Not using 64-bit Vista yet? You should…
It’s time. The perfect storm has finally come together to move to 64-bit Windows computing. For a long time, people have asked about 64-bit Windows XP, and I’ve never given it the thumbs-up. There were too many driver issues with it, and it was never widely adopted. Microsoft used Vista as the official crossover point from 32-bit to 64-bit, and it shows in the amount of drivers that are available for it.
You may not be aware of it, but there have been several changes made to After Effects and Premiere Pro CS4 that make switching to 64-bit Windows a really good idea. Both applications can definitely take advantage of more RAM, and the only way to use more than 4**GB is to switch to 64-bit. For example, Premiere Pro CS4 will automatically use the additional RAM in a 64-bit system by making copies of itself in memory for every 4GB your timeline needs. With RAM as cheap as it is, getting 16GB or even more is an easy way of boosting performance in Premiere Pro. But you have to be running 64-bit to do it.
Now, before you get started upgrading, make sure your system has 64-bit drivers available for it. The one disadvantage of 64-bit Windows is finding drivers. Specific Vista 64-bit drivers are necessary in order to run your hardware – the regular 32-bit drivers won’t work. My home system uses an ASUS motherboard, and a quick check of the ASUS support site shows a full set of 64-bit drivers for my motherboard.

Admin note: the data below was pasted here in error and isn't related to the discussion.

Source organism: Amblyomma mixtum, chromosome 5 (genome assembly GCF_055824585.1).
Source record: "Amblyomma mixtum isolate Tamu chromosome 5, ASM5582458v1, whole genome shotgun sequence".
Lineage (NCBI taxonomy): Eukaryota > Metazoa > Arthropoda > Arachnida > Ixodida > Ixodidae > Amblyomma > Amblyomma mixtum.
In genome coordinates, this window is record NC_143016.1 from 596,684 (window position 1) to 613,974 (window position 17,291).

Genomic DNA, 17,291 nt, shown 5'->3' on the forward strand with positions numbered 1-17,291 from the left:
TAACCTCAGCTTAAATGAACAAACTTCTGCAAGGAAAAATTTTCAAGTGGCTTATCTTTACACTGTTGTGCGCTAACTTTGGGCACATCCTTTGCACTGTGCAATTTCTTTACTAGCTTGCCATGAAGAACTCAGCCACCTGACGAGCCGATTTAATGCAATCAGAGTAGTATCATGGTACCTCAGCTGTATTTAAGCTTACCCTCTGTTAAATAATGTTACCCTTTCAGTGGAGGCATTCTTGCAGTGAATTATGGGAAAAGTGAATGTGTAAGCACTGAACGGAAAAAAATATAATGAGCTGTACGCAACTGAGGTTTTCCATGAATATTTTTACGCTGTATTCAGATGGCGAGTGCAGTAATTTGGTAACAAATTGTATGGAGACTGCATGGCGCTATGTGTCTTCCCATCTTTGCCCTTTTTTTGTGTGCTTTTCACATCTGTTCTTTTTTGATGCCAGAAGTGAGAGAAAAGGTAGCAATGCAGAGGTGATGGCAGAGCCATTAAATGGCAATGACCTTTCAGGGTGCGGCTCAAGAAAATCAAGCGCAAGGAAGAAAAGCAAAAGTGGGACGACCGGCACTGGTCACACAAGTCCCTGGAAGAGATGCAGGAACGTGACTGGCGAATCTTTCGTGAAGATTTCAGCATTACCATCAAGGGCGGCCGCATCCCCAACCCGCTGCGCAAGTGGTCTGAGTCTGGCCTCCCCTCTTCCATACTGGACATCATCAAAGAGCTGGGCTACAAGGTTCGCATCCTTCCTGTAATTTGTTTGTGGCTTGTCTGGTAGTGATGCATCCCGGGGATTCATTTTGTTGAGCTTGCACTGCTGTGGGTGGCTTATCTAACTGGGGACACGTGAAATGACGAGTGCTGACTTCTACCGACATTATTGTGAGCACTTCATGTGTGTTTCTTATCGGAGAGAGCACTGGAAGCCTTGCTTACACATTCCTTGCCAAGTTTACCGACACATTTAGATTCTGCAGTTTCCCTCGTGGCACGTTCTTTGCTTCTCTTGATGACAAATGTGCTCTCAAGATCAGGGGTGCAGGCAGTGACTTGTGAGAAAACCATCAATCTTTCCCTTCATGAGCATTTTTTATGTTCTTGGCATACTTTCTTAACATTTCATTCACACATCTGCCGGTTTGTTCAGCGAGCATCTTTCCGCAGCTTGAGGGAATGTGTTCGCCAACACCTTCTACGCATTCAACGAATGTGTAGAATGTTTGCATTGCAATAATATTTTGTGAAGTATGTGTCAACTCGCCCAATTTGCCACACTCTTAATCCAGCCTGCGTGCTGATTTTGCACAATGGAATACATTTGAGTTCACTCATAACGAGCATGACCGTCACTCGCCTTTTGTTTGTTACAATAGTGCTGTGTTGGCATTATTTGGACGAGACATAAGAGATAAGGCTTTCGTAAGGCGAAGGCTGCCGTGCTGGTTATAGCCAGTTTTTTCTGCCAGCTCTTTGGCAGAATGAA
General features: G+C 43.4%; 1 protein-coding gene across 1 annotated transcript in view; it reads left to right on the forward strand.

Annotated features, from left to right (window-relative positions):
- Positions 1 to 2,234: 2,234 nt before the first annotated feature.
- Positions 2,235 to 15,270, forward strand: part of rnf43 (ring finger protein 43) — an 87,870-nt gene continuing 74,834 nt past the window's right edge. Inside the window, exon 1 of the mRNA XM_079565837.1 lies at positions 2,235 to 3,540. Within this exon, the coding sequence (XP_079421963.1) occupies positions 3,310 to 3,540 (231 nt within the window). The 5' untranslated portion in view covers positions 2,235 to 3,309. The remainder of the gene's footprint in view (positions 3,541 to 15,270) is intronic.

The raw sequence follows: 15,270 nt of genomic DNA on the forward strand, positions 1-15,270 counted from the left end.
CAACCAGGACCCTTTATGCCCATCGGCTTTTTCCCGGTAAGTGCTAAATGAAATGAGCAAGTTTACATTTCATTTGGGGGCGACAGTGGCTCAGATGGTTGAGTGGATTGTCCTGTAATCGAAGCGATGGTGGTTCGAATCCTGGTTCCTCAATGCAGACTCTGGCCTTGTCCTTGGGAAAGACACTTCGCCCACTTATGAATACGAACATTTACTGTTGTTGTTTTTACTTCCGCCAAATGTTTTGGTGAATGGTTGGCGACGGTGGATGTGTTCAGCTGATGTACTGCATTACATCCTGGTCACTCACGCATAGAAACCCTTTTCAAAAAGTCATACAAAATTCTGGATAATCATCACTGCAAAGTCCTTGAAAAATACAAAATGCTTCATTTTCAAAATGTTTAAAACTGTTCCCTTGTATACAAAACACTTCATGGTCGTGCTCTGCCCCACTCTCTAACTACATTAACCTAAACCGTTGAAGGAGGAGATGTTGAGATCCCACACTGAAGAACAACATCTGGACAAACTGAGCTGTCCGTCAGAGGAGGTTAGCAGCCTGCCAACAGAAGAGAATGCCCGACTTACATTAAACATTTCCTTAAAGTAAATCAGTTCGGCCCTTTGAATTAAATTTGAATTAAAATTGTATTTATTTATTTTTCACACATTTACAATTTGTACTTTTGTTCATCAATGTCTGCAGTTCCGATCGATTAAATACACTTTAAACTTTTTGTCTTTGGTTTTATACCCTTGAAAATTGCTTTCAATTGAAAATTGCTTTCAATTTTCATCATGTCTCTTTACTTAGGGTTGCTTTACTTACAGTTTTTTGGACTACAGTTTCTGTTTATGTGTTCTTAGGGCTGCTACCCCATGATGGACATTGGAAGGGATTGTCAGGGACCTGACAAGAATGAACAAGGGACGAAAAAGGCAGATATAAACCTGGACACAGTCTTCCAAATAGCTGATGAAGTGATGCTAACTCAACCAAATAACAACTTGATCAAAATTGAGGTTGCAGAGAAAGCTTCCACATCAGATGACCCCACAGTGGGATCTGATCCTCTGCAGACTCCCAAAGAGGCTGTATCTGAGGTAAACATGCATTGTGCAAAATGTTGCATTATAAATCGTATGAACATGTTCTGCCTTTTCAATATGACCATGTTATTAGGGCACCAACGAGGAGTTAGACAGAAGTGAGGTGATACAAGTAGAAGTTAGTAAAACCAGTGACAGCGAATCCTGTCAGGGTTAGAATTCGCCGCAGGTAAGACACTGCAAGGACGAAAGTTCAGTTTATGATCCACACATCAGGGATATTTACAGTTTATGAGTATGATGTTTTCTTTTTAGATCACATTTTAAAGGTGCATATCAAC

Also, make sure your copy of Vista has SP1 installed. Service Pack 1 is required for CS4, and you really don’t want to be running Vista without it. Most of the posts out there complaining about Vista instability were written prior to SP1, so keep that in mind.
Once you have everything in place – 64-bit Vista running, drivers installed, CS4 installed, here are some tips to maximize performance:
* For Premiere Pro, you don’t have to do much of anything. Just make sure you’ve upgraded to 4.01, since some of these changes were added in the free incremental update. Premiere Pro will now utilize more than 4GB of RAM in the system by making multiple instances of itself each time 4GB has been used.
* For After Effects, you’ll want to go into the Preferences – Memory & Multiprocessing panel, and adjust the amount of memory per core. AE will also instance itself, but it does this per CPU core, and each core can utilize 4GB.
Here are a couple of good resources for understanding how AE uses RAM:
(Thanks, Todd, for the links!)
For those Mac users still reading, both of these features are in the Mac version, so you don’t need to do anything special to use more than 4GB of RAM.
**4GB is the theoretical maximum under 32-bit Windows, but many applications won’t be able to use all 4GB of RAM due to OS overhead. For example, After Effects can usually only access 2GB of RAM in 32-bit Windows. There’s a hack to enable up to 3GB, but that’s the maximum. (Hack info is in the links above, if anyone needs it.)